In the midst of it all, I saw God - in the prayers spoken, the songs sung, the reading of Scripture in multiple languages, the preaching of the Word, and in a people who's faith somehow, despite the incredible odds stacked against them, grows stronger rather than weaker.

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On a hot Saturday in Houston, in a crowded gymnasium in a small Lutheran church, I saw 200 Congolese men, women, and children come together and remember.

That's courage.

In a year when I'm striving to be brave, I hope that I can, for just a brief moment, be half as courageous as my Congolese brothers and sisters.

This post is part of a synchroblog on “Ordinary Courage". Here are the other posts in this series:

Being Vulnerable by Phil Lancaster

Everyday Bravery: Overcoming the Fear of Being Wrong by Jessica

Moving Forward Takes Courage by Paul W. Meier

How to Become a Flasher by Glenn Hager

Ordinary Courage by Elaine Hansen

Courage, Hope, Generosity by Carol Kuniholm

The Courage to Fail by Wendy McCaig

The Greatest Act of Courage by Jeremy Myers

Sharing One's Heart by K. W. Leslie

All I See Is Rocks by Tim Nichols

I Wonder What Would Happen by Liz Dyer

What is Ordinary Courage? by Jennifer Stahl

Loving Courageously by Doreen A. Mannion

Heart Cry: The Courage to Confess by Elizabeth Chapin

The Act to the Miraculous by VisionHub

the spiritual practice of showing up & telling the truth by Kathy Escobar

Comments

Glenn Hager

Jen - Thank God these people are talking about injustice, brutality, and fear! It's the only way to learn and to heal.

Posted by Glenn Hager, over 3 years ago

Paul Meier

This is is extraordinary courage on their part. I can't even wrap my head around what they've experienced, endured, and risen from.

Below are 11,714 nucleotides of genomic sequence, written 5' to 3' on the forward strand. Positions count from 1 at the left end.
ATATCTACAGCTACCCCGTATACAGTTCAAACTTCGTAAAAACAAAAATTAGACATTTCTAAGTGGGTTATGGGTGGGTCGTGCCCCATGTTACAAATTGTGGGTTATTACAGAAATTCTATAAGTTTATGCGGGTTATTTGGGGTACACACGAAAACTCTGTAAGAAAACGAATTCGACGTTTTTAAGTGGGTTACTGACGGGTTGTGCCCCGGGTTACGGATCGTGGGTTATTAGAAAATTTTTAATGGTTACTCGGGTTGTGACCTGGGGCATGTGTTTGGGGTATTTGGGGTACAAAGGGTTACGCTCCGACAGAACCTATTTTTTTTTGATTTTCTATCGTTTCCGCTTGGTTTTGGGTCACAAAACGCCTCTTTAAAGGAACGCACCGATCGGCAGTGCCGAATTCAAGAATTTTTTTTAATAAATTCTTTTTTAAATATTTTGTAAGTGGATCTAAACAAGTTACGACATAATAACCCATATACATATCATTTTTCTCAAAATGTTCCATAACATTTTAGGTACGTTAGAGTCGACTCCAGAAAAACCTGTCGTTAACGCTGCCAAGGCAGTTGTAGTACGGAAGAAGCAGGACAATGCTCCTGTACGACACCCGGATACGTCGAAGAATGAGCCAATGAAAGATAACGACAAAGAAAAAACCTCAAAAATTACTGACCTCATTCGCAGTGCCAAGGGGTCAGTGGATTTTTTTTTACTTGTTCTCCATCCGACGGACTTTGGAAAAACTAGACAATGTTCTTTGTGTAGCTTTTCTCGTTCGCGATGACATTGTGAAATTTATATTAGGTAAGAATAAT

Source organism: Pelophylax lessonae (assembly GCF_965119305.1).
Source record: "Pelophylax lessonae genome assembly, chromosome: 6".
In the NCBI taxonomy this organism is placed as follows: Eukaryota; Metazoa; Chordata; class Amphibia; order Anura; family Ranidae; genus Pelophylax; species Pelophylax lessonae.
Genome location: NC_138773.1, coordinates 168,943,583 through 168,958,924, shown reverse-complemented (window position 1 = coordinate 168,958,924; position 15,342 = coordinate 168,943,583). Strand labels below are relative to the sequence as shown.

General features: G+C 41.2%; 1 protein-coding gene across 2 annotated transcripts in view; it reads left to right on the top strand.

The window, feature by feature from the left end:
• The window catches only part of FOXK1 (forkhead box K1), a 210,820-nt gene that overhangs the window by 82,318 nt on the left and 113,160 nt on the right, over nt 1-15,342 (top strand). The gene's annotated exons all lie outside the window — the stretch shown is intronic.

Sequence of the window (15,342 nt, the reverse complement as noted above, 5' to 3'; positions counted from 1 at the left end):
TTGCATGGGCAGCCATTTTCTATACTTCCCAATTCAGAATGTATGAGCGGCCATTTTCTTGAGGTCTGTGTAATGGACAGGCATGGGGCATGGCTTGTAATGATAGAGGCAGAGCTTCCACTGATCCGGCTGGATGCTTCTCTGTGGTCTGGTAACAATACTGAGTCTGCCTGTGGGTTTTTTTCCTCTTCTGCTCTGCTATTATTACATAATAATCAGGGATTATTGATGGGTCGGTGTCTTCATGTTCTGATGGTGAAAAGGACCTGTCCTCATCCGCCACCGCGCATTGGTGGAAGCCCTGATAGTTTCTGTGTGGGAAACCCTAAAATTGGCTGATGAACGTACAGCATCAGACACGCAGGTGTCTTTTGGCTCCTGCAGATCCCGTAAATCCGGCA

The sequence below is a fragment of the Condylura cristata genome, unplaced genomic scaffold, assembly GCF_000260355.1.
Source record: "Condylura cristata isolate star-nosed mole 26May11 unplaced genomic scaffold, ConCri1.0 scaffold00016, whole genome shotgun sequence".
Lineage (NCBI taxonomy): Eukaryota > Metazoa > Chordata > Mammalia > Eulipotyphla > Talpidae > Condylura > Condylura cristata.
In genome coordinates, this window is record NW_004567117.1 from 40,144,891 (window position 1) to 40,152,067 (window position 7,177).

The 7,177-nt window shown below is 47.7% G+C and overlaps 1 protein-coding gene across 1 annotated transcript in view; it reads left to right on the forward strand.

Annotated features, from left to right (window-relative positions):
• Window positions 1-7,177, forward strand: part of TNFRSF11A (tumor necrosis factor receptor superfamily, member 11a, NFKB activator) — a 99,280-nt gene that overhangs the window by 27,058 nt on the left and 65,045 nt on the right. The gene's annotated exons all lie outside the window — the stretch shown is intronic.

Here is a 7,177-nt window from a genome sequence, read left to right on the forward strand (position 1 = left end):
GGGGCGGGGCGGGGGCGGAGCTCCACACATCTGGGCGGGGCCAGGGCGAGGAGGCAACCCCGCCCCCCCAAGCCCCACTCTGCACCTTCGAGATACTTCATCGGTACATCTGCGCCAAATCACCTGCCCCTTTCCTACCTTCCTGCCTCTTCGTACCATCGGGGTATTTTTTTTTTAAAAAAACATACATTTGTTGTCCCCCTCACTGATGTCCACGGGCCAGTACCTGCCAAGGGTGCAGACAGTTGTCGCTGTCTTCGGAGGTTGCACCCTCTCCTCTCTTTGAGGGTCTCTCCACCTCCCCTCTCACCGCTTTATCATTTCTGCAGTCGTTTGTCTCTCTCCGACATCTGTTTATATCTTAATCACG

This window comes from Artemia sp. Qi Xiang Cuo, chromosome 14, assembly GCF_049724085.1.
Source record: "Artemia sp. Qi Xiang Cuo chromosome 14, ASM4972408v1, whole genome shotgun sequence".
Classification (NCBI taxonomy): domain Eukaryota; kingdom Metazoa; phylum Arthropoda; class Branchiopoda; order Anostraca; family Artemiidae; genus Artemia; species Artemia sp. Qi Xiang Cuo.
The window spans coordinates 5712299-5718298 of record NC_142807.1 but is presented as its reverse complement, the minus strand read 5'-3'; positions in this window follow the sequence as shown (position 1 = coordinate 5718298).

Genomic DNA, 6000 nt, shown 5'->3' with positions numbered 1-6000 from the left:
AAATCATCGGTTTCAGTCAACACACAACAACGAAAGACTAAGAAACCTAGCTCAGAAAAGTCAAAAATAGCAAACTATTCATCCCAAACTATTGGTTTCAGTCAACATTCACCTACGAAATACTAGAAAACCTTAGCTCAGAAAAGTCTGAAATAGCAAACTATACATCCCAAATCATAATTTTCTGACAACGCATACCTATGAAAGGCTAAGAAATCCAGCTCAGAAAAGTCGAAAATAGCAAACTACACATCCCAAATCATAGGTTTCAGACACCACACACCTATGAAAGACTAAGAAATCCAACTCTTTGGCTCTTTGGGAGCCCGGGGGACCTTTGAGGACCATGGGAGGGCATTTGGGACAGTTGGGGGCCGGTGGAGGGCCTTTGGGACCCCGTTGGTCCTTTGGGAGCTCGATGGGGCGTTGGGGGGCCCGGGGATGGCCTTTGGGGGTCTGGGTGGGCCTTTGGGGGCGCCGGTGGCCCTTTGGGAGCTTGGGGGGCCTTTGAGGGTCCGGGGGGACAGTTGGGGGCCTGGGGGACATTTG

Posted by Paul Meier, over 3 years ago

Jen

Well said my dear... may you continue to be brave.

Posted by Jen, over 3 years ago

Carol Kuniholm

Thank you for sharing these very moving stories. I grieve that we're so often unaware of the suffering of "invisible" people, and celebrate God's grace in sustaining them through their sorrows. What a picture of real courage.

Posted by Carol Kuniholm, over 3 years ago

Jeremy Myers

Wow. Those truly are amazing stories of courage and bravery. I am not sure I would have (or could have) responded in the same way.

Posted by Jeremy Myers, over 3 years ago

Jen Bradbury on Youth Ministry

Jen serves as the director of youth ministry at Faith Lutheran Church in Glen Ellyn, Illinois. A veteran youth worker, Jen holds an MA in Youth Ministry Leadership from Huntington University. Jen is the author of The Jesus Gap: What Teens Actually Believe about Jesus (The Youth Cartel). Her writing has also appeared in YouthWorker Journal, Immerse, and The Christian Century. When not doing ministry, she and her husband Doug can be found hiking, backpacking, and traveling.